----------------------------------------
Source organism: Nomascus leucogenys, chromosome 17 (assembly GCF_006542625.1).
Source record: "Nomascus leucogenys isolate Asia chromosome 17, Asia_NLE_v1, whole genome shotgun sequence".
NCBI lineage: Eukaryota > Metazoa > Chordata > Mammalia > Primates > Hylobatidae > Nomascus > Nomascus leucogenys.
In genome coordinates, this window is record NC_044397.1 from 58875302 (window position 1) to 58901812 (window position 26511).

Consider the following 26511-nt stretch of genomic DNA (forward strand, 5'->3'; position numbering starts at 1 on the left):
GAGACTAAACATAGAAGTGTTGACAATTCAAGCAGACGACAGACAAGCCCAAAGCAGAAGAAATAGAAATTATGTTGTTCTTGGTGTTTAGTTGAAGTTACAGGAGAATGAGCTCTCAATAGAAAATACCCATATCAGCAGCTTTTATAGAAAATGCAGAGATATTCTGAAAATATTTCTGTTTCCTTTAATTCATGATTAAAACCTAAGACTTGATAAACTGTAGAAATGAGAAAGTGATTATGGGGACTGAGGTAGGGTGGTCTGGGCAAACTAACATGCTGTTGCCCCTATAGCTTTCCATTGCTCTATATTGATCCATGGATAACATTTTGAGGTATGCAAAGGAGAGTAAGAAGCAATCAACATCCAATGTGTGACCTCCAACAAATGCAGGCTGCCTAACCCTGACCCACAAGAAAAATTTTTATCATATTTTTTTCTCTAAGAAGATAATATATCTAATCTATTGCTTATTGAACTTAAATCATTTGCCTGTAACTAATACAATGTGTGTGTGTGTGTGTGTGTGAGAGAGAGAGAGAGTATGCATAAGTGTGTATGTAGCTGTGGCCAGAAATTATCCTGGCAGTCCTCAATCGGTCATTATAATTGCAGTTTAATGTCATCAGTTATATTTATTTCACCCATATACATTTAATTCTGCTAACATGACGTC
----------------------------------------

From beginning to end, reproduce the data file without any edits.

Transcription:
Source organism: Nomascus leucogenys, chromosome 17 (assembly GCF_006542625.1).
Source record: "Nomascus leucogenys isolate Asia chromosome 17, Asia_NLE_v1, whole genome shotgun sequence".
NCBI lineage: Eukaryota > Metazoa > Chordata > Mammalia > Primates > Hylobatidae > Nomascus > Nomascus leucogenys.
In genome coordinates, this window is record NC_044397.1 from 58875302 (window position 1) to 58901812 (window position 26511).

Consider the following 26511-nt stretch of genomic DNA (forward strand, 5'->3'; position numbering starts at 1 on the left):
GAGACTAAACATAGAAGTGTTGACAATTCAAGCAGACGACAGACAAGCCCAAAGCAGAAGAAATAGAAATTATGTTGTTCTTGGTGTTTAGTTGAAGTTACAGGAGAATGAGCTCTCAATAGAAAATACCCATATCAGCAGCTTTTATAGAAAATGCAGAGATATTCTGAAAATATTTCTGTTTCCTTTAATTCATGATTAAAACCTAAGACTTGATAAACTGTAGAAATGAGAAAGTGATTATGGGGACTGAGGTAGGGTGGTCTGGGCAAACTAACATGCTGTTGCCCCTATAGCTTTCCATTGCTCTATATTGATCCATGGATAACATTTTGAGGTATGCAAAGGAGAGTAAGAAGCAATCAACATCCAATGTGTGACCTCCAACAAATGCAGGCTGCCTAACCCTGACCCACAAGAAAAATTTTTATCATATTTTTTTCTCTAAGAAGATAATATATCTAATCTATTGCTTATTGAACTTAAATCATTTGCCTGTAACTAATACAATGTGTGTGTGTGTGTGTGTGTGAGAGAGAGAGAGAGTATGCATAAGTGTGTATGTAGCTGTGGCCAGAAATTATCCTGGCAGTCCTCAATCGGTCATTATAATTGCAGTTTAATGTCATCAGTTATATTTATTTCACCCATATACATTTAATTCTGCTAACATGACGTC